The language of narration does not flow freely. Care has not been taken in the choice of words due to which all scenes look artificial and emotions fake. This drawback is reflected all too well in dialogues and conversations. For instance, two words that catch your eye and hijack your attention are ‘shock’ and ‘say’. All the characters are ‘shocked’ all the time at even the most trivial development in their environment. If the hero is leaving office early, his colleagues are shocked; the department head smiles, the hero is shocked; when he tells the hike he has received after the appraisal, his colleague is shocked and so on. Eventually, when the actual shocking incident does take place with the hero’s girlfriend breaking up with him, and he is indeed shocked, by that time you have already become electrically insulated. In the same way, the writer manages all the conversations with ‘say’ or ‘said’ — it does not matter whether the dialogue conveys a question or an exclamation or surprise or sadness. In general, the writer utilizes limited vocabulary, and at some places the words are not at all appropriate. Such limited usage of words brings a monotone to the narrative, making it lack colour and lustre. So Brijesh’ humour does not bring smile on your face, Maya’s nagging does not annoy you, Mathur’s bossism does not agitate you, Keith’s predicament does not sadden you. You just say ‘Ah! OK. Go on’. That is all. Perhaps the writer is aiming at a large and diverse audience, and hence trying to strike a balance between simplicity and maturity. Still, just a few variations in word usage could have brought fresh air and life to the sentences. Probably the writer is not a native English speaker. Still, I would like to stress that a couple of more revisions could have polished the work by an enormous degree. It is not easy considering the length of the text. However, it would have made a lot of difference to the quality of the work.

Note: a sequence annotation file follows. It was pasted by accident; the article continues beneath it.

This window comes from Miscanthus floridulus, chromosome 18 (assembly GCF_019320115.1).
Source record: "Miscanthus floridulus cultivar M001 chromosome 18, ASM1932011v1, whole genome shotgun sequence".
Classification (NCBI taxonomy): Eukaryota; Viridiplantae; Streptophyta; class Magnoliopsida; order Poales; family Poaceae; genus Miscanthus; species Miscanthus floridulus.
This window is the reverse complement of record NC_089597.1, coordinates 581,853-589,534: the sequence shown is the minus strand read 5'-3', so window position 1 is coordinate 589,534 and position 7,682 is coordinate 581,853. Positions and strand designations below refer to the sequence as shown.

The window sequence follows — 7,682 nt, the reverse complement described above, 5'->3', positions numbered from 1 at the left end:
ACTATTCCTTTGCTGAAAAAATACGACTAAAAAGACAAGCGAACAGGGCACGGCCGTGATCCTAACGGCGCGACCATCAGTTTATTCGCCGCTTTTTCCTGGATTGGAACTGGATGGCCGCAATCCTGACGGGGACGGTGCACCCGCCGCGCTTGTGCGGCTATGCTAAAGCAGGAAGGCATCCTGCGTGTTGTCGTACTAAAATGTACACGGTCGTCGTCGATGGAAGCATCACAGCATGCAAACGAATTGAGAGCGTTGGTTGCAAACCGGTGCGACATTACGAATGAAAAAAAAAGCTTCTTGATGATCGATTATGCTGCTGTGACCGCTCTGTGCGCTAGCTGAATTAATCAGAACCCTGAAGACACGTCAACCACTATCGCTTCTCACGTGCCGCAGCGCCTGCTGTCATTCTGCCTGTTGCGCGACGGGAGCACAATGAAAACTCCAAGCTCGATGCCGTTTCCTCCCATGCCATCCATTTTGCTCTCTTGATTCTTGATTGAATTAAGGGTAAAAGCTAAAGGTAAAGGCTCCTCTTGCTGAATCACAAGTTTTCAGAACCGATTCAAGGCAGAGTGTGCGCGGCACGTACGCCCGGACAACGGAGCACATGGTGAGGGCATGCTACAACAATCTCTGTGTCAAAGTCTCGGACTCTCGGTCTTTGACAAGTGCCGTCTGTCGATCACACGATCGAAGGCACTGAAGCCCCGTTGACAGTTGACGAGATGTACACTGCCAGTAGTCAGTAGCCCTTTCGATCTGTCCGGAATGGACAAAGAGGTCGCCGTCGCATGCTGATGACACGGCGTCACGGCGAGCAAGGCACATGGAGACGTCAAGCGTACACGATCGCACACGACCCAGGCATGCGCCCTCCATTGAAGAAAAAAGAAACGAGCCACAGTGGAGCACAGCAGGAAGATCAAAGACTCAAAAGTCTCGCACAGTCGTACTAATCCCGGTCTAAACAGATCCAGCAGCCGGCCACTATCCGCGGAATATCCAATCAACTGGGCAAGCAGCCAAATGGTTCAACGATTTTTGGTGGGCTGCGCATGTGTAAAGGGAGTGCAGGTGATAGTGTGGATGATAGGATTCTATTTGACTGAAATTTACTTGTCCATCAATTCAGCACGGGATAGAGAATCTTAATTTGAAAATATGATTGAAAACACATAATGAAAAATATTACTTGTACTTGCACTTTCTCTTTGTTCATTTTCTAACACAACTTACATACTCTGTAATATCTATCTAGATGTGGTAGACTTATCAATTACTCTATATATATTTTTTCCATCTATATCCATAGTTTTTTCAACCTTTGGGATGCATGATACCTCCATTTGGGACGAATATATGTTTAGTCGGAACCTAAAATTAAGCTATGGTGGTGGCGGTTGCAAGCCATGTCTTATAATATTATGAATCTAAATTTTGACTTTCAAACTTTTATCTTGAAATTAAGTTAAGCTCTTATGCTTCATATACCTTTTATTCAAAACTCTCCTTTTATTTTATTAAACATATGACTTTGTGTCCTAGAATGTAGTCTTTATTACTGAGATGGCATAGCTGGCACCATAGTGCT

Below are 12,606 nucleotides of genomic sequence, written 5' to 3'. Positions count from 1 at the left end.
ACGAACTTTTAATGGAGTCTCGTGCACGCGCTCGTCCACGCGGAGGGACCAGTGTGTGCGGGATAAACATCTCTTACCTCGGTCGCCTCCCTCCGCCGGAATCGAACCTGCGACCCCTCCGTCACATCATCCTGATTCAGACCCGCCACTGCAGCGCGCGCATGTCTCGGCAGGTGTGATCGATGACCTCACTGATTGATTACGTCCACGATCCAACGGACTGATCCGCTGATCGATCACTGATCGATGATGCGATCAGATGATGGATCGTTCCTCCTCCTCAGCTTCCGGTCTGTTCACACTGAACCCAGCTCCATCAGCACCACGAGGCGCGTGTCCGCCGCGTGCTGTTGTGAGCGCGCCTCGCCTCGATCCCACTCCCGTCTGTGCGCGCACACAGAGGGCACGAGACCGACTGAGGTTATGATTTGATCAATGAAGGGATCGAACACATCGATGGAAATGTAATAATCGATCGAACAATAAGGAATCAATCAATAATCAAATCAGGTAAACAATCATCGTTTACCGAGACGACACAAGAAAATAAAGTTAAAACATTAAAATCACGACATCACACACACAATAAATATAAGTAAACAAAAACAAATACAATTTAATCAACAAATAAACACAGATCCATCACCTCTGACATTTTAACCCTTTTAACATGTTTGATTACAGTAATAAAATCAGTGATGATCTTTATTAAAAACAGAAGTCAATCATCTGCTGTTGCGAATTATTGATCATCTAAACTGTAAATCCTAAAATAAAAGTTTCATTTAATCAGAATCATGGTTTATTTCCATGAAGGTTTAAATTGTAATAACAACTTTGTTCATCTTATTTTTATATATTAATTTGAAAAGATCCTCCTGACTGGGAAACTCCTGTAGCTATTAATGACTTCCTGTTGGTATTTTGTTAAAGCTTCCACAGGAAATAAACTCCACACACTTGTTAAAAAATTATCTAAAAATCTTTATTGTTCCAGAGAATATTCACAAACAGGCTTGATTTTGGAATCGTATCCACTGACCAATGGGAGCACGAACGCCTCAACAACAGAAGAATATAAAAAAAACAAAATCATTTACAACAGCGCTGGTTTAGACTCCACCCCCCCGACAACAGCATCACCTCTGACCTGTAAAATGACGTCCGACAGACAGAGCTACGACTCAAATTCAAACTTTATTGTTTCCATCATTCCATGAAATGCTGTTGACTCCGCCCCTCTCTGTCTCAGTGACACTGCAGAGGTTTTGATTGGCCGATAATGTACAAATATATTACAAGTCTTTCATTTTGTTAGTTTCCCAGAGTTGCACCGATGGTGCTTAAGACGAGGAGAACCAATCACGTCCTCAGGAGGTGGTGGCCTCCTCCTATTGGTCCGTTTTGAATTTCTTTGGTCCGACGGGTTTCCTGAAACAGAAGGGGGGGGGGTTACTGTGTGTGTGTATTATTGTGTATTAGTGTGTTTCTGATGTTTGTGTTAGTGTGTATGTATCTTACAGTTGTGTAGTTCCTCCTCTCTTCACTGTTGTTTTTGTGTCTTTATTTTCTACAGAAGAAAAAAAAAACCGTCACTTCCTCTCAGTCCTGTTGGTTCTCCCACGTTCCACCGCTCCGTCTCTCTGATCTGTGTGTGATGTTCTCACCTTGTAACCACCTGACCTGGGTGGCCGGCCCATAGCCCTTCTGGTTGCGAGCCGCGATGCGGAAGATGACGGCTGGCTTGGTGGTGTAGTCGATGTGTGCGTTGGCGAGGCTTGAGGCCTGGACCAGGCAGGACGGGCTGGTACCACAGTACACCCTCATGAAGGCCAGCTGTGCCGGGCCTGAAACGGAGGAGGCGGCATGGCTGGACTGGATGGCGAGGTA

Now let us turn our attention to the positive aspects of the book.

The strongest point of the novel is its pace. The writer never loses control of the narrative and maintains a firm grip on its pace. It means, there is not a single episode in the whole story which is dull or boring. Neither does the writer rush you through the events and happenings of the storyline. He does develop tension, but at a constant pace, and you never feel being forced to match steps with him. It is indeed a difficult task, but the writer has successfully accomplished it.

Another feature that deserves special mention is the clean language used in the narrative. The writer has avoided any type of vulgarity or abusive language in the book. This offers the reader a pure, pristine and pleasant reading experience. Considering the present day atmosphere tending towards the otherwise, it is indeed pleasant to see the writer remaining unaffected by such ‘waves’ and maintaining his dignity and purity. This attribute itself lifts the writer far above the crowd of modern day writers and deserves applause. If only he is able to maintain this style in his future works as well, the readers can rest assured of sufficiently good and healthy compositions by him.

The formatting and publishing of the book is outstanding. I did not find any typographical error. The reading experience is smooth and without any distractions.

All said, the novel is indeed a bit different from the heap of contemporary novels based on similar theme. You would definitely not be disappointed.

Title: The Big Switch: It’s Never Too Late.
Author: John Thomas
Format: Kindle

My Rating: 3/5

This review is a part of the biggest Book Review  Program for Indian Bloggers. Participate now to get free books!